- Ear infections: The Bloodhound's long, droopy ears often catch dirt, debris, and bacteria. Examining and cleaning your dogs' ears frequently can help prevent infections.
- Dermatitis: Like their ears, this breed's facial wrinkles can trap dirt, bacteria, and even food, which can lead to fold dermatitis. Signs of this condition include redness, irritation, sores, and odors, and it most commonly occurs around the tail, face, and lips.
- Gastric Dilatation-Volvulus (GDV or Bloat): Common in large breeds, Bloat consists of a buildup of gases in the stomach that cause it to twist. Your veterinarian may recommend preventative surgery to tack the stomach down. Early signs include distended abdomen, retching without producing vomit, or excessive drooling.
Diet and Nutrition
Depending on your dog's age, size, and activity level, you can expect to feed him or her between 4 and 8 cups of high-quality dog food divided into two meals daily. Like other large breeds, some owners of Bloodhounds opt to use slow-feeder bowls or feed their dogs several smaller meals each to help prevent Bloat.
Monitor your dog's weight to prevent canine obesity, which can lead to other serious health conditions like diabetes and heart disease. If you've noticed your dog gaining weight, limit treats and consult your veterinarian about healthy options. Your vet can also help you determine the proper portions and nutrients that your dog needs at different stages of life.
Where to Adopt or Buy a Bloodhound
Bloodhounds aren't for every family. If you're away from the home often or live in a smaller space, a Bloodhound may not be the right pick for you. Unfortunately, many Bloodhounds are purchased from breeders without a clear understanding of the care and time required to raise this breed. For this reason, they can be surrendered to shelters or rescue groups. Contact your local animal shelter or breed-specific rescues to adopt a Bloodhound in need of a forever home.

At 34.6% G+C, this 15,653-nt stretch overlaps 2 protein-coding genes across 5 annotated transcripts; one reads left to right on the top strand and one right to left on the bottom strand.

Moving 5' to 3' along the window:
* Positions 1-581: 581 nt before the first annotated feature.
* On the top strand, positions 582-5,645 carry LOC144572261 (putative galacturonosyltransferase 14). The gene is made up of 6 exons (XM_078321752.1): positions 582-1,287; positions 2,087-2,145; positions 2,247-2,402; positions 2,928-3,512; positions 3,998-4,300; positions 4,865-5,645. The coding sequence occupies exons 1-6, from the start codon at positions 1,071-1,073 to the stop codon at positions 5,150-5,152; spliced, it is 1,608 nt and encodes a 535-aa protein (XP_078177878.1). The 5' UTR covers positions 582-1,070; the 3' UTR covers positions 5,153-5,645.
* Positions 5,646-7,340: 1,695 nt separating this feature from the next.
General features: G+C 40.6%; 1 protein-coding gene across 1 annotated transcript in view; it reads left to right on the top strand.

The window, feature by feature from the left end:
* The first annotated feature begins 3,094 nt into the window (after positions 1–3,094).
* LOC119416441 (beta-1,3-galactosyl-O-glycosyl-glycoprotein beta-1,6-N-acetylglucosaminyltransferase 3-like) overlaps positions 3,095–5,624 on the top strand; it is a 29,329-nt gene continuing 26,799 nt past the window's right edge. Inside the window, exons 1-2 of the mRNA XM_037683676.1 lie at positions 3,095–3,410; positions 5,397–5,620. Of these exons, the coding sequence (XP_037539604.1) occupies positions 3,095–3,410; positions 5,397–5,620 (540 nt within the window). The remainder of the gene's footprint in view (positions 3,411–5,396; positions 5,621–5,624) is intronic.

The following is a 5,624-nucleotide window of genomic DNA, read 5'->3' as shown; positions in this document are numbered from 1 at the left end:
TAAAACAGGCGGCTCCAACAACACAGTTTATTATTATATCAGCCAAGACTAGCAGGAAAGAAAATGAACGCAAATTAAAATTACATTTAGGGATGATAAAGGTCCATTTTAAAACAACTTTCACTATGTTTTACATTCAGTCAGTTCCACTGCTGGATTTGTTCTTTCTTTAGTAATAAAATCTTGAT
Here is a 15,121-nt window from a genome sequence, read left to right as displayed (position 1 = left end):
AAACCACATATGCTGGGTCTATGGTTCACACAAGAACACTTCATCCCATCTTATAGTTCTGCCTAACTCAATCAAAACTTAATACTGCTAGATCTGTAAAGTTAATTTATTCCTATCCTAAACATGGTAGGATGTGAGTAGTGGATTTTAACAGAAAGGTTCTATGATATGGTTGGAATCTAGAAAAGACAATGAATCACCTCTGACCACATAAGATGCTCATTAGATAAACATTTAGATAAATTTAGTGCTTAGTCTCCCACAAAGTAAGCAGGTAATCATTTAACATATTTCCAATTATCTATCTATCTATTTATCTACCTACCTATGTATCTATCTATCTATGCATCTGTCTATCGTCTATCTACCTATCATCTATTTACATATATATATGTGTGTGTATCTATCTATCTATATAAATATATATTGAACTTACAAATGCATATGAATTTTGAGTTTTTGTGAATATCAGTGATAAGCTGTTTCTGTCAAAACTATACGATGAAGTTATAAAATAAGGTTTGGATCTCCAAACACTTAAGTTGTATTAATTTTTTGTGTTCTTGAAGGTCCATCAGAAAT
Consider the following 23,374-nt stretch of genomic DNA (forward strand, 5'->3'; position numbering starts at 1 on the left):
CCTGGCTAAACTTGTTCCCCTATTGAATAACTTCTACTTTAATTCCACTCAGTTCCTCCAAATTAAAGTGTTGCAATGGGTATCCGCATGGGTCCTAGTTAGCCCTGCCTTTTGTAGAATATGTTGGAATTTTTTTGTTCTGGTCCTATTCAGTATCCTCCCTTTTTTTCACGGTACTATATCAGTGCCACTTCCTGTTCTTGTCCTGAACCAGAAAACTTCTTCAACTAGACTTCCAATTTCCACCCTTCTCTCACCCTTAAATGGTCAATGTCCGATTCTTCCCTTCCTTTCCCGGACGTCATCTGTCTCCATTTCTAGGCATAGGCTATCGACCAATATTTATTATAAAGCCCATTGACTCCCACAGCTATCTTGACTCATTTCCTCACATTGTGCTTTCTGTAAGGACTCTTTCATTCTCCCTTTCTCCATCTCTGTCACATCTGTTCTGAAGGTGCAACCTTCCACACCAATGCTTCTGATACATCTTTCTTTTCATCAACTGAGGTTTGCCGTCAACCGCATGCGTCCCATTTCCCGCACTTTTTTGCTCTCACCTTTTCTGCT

If you plan to purchase a Bloodhound as a puppy, be sure to do your research and ensure you're working with an ethical breeder. Be on the lookout for common signs of backyard breeding, like unsanitary conditions at the breeding site, multiple litters available at the same time, or unhealthy dogs. You should also be provided with the litter's medical background and allowed to meet their parents. Puppies typically cost between $450 and $1,200, though prices may vary based on pedigree and availability.
To start your search, check out these resources for the national breed club, breed-specific rescues, and the AKC:
Affectionate, loyal, and loving toward family members and other pets
Great for active families
Low-maintenance brushing and bathing
Tend to wander when off-leash or in a non-enclosed area
High-maintenance grooming requirements
Needs considerable daily exercise
More Dog Breeds and Further Research
If you love the Bloodhound, you may also like these similar breeds:
There are plenty of different dog breeds out there that can join your family. With a little research, you can find your next best friend!
Do Bloodhounds Make Good House Pets?
The Bloodhound is known for its calm temperament at home, but this breed also requires extensive daily exercise to stay so laid-back indoors. It's essential for prospective owners to have plenty of outdoor space (safely fenced-in) and provide regular grooming care to keep the Bloodhound happy and healthy.
Can a Bloodhound Be a Guard Dog?
Are Bloodhounds Smart Dogs?
Bloodhounds are incredibly efficient at tracking and finding targets—like animals, missing people, and more—but they are also stubborn. This breed is smart when it comes to performing its job, but training can be difficult.